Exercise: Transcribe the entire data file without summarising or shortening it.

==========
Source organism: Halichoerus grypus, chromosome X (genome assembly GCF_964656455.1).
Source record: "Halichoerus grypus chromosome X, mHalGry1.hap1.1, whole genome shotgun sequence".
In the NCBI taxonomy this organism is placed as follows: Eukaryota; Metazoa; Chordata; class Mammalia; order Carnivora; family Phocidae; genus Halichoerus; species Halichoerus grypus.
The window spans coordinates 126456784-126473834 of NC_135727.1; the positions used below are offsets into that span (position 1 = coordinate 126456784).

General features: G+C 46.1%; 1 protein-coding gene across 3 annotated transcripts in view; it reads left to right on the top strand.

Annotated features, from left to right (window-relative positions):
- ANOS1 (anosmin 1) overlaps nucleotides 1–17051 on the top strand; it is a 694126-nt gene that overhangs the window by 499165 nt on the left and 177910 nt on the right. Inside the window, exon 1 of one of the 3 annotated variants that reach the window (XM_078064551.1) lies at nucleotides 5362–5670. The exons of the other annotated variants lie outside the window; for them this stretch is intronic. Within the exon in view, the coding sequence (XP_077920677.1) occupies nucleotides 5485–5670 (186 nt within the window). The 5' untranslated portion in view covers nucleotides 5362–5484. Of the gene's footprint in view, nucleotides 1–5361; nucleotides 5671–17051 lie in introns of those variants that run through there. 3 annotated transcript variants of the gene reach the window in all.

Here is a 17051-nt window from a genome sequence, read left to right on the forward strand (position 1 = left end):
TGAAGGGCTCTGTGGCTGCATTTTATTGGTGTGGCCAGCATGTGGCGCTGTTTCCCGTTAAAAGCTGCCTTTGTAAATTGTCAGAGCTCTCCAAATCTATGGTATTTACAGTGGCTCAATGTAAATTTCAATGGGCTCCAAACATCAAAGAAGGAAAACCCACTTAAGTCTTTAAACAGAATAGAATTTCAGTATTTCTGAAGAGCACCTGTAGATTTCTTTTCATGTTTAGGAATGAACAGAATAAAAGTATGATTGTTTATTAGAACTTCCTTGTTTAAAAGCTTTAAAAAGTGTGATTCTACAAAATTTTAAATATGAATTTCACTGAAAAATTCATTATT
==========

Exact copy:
Source organism: Halichoerus grypus, chromosome X (genome assembly GCF_964656455.1).
Source record: "Halichoerus grypus chromosome X, mHalGry1.hap1.1, whole genome shotgun sequence".
In the NCBI taxonomy this organism is placed as follows: Eukaryota; Metazoa; Chordata; class Mammalia; order Carnivora; family Phocidae; genus Halichoerus; species Halichoerus grypus.
The window spans coordinates 126456784-126473834 of NC_135727.1; the positions used below are offsets into that span (position 1 = coordinate 126456784).

General features: G+C 46.1%; 1 protein-coding gene across 3 annotated transcripts in view; it reads left to right on the top strand.

Annotated features, from left to right (window-relative positions):
- ANOS1 (anosmin 1) overlaps nucleotides 1–17051 on the top strand; it is a 694126-nt gene that overhangs the window by 499165 nt on the left and 177910 nt on the right. Inside the window, exon 1 of one of the 3 annotated variants that reach the window (XM_078064551.1) lies at nucleotides 5362–5670. The exons of the other annotated variants lie outside the window; for them this stretch is intronic. Within the exon in view, the coding sequence (XP_077920677.1) occupies nucleotides 5485–5670 (186 nt within the window). The 5' untranslated portion in view covers nucleotides 5362–5484. Of the gene's footprint in view, nucleotides 1–5361; nucleotides 5671–17051 lie in introns of those variants that run through there. 3 annotated transcript variants of the gene reach the window in all.

Here is a 17051-nt window from a genome sequence, read left to right on the forward strand (position 1 = left end):
TGAAGGGCTCTGTGGCTGCATTTTATTGGTGTGGCCAGCATGTGGCGCTGTTTCCCGTTAAAAGCTGCCTTTGTAAATTGTCAGAGCTCTCCAAATCTATGGTATTTACAGTGGCTCAATGTAAATTTCAATGGGCTCCAAACATCAAAGAAGGAAAACCCACTTAAGTCTTTAAACAGAATAGAATTTCAGTATTTCTGAAGAGCACCTGTAGATTTCTTTTCATGTTTAGGAATGAACAGAATAAAAGTATGATTGTTTATTAGAACTTCCTTGTTTAAAAGCTTTAAAAAGTGTGATTCTACAAAATTTTAAATATGAATTTCACTGAAAAATTCATTATT